This theory, if proven true, has interesting ramifications. If one accepts that the chemical composition of the aerosols is primarily responsible for their toxicity, then this result could suggest that younger and smaller aerosols pose less of a threat to human health because they have not yet picked up toxic chemicals.

“You might actually be able to predict how toxic an aerosol is by its age and its size,” Jim says. “This is important for understanding, from a health standpoint, how the evolution of ultrafine aerosols influences their chemical acquisition.”

Jim adds that future issues to be explored include reducing the size range of the instrument to measure still smaller aerosols, as well as looking at the rate of growth of a population of aerosols up to sizes of hundreds of nanometers and how such growth relates to their composition.

Jim and Fred have also designed an ion trap mass spectrometer that they plan to attach to the TDCIMS in order to study organic materials that are in the process of transforming from gas into solid particles. This will help them answer such questions as whether chemicals emitted by plants contribute to the formation of ultrafine aerosols.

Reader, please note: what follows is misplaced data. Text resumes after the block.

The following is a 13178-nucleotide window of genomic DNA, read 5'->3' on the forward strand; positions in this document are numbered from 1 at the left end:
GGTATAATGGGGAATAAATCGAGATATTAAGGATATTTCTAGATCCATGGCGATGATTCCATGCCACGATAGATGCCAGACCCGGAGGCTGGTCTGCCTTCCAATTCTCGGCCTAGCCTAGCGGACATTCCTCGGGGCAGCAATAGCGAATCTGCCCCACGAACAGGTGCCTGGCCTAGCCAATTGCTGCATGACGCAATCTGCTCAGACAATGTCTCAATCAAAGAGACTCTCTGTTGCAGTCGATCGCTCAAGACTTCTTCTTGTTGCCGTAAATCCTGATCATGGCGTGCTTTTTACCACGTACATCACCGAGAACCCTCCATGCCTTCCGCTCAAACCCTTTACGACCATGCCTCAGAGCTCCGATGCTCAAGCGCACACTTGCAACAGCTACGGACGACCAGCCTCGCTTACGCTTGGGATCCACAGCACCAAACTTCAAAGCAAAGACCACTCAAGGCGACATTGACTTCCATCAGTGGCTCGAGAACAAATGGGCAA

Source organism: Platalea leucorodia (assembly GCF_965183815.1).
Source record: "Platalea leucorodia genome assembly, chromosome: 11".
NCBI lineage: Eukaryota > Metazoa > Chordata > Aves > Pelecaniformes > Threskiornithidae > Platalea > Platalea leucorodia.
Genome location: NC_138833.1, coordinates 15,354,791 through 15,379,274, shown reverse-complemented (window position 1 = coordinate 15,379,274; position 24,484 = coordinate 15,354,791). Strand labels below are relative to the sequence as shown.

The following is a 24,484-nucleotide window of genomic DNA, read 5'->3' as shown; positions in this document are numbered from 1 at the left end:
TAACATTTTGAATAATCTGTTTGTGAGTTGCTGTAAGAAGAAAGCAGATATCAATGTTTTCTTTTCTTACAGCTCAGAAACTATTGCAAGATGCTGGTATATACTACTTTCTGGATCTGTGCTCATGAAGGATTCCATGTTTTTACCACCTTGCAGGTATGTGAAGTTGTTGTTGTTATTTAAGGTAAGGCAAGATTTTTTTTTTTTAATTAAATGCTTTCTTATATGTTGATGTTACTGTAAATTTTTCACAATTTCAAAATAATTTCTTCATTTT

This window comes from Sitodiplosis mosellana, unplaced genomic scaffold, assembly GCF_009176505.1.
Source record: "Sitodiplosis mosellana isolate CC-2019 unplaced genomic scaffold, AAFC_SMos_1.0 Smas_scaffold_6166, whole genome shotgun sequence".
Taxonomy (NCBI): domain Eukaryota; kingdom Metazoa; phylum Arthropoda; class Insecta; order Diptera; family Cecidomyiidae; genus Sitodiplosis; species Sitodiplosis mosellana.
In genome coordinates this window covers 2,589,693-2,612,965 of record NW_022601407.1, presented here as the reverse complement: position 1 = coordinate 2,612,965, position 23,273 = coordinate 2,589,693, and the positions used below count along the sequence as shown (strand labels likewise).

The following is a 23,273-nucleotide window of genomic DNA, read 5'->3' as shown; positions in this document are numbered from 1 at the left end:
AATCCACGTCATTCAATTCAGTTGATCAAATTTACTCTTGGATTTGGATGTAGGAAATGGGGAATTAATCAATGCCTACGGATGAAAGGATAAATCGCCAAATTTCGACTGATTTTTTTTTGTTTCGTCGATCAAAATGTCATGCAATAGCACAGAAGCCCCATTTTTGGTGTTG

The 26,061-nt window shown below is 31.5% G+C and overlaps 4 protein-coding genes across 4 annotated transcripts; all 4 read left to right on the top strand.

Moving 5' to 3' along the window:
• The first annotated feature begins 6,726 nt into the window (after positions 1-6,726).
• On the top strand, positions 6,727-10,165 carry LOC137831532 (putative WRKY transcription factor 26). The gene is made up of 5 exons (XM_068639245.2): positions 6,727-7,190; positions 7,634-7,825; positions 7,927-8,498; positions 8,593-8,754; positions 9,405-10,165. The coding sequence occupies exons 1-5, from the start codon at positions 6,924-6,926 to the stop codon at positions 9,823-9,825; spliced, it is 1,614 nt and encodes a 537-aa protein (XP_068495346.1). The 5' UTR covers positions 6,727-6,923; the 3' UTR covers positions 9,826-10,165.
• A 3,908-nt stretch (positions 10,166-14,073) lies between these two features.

“In the past few years, numerous researchers have observed the formation of new particles in forested areas, but no one has been able to prove irrefutably that the sources of these aerosols are the byproducts of plant emissions,” Jim says. “We have a unique capability with the TDCIMS to look directly into the aerosols and see what they’re made of.” •David Hosansky


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The Outstanding Accomplishment Awards

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JOSS group provides logistics for conferences, field programs

NCAR supercomputer joins list of world’s fastest

From Africa and South America

NCAR's influence: Way beyond its size

Sittin' with Santa

Delphi Questions

Climate convocation mulls the state of U.S. research